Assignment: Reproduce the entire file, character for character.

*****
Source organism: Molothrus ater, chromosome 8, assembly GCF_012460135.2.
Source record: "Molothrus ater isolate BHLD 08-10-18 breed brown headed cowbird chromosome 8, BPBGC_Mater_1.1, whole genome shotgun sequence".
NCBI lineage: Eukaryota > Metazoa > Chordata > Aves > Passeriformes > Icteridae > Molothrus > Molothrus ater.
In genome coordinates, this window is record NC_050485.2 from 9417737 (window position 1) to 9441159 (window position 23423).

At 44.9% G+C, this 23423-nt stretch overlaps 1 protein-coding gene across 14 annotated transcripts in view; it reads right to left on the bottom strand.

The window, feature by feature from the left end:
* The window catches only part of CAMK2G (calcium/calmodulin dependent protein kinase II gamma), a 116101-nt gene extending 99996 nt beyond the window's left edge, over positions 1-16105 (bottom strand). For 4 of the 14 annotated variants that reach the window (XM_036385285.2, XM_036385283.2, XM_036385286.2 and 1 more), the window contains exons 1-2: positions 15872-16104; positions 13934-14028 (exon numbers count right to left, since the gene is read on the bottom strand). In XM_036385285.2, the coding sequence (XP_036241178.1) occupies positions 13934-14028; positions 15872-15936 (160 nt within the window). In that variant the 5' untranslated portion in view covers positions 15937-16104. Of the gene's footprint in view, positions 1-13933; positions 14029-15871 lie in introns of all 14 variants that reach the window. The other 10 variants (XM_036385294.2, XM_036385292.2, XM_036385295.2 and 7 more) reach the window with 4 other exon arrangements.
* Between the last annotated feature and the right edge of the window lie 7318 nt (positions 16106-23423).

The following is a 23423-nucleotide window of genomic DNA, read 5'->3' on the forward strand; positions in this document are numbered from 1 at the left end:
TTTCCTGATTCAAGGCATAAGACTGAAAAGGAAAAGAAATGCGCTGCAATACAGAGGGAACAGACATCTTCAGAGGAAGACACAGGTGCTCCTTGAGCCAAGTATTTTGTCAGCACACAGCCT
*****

Source organism: Molothrus ater, chromosome 8, assembly GCF_012460135.2.
Source record: "Molothrus ater isolate BHLD 08-10-18 breed brown headed cowbird chromosome 8, BPBGC_Mater_1.1, whole genome shotgun sequence".
NCBI lineage: Eukaryota > Metazoa > Chordata > Aves > Passeriformes > Icteridae > Molothrus > Molothrus ater.
In genome coordinates, this window is record NC_050485.2 from 9417737 (window position 1) to 9441159 (window position 23423).

At 44.9% G+C, this 23423-nt stretch overlaps 1 protein-coding gene across 14 annotated transcripts in view; it reads right to left on the bottom strand.

The window, feature by feature from the left end:
* The window catches only part of CAMK2G (calcium/calmodulin dependent protein kinase II gamma), a 116101-nt gene extending 99996 nt beyond the window's left edge, over positions 1-16105 (bottom strand). For 4 of the 14 annotated variants that reach the window (XM_036385285.2, XM_036385283.2, XM_036385286.2 and 1 more), the window contains exons 1-2: positions 15872-16104; positions 13934-14028 (exon numbers count right to left, since the gene is read on the bottom strand). In XM_036385285.2, the coding sequence (XP_036241178.1) occupies positions 13934-14028; positions 15872-15936 (160 nt within the window). In that variant the 5' untranslated portion in view covers positions 15937-16104. Of the gene's footprint in view, positions 1-13933; positions 14029-15871 lie in introns of all 14 variants that reach the window. The other 10 variants (XM_036385294.2, XM_036385292.2, XM_036385295.2 and 7 more) reach the window with 4 other exon arrangements.
* Between the last annotated feature and the right edge of the window lie 7318 nt (positions 16106-23423).

The following is a 23423-nucleotide window of genomic DNA, read 5'->3' on the forward strand; positions in this document are numbered from 1 at the left end:
TTTCCTGATTCAAGGCATAAGACTGAAAAGGAAAAGAAATGCGCTGCAATACAGAGGGAACAGACATCTTCAGAGGAAGACACAGGTGCTCCTTGAGCCAAGTATTTTGTCAGCACACAGCCT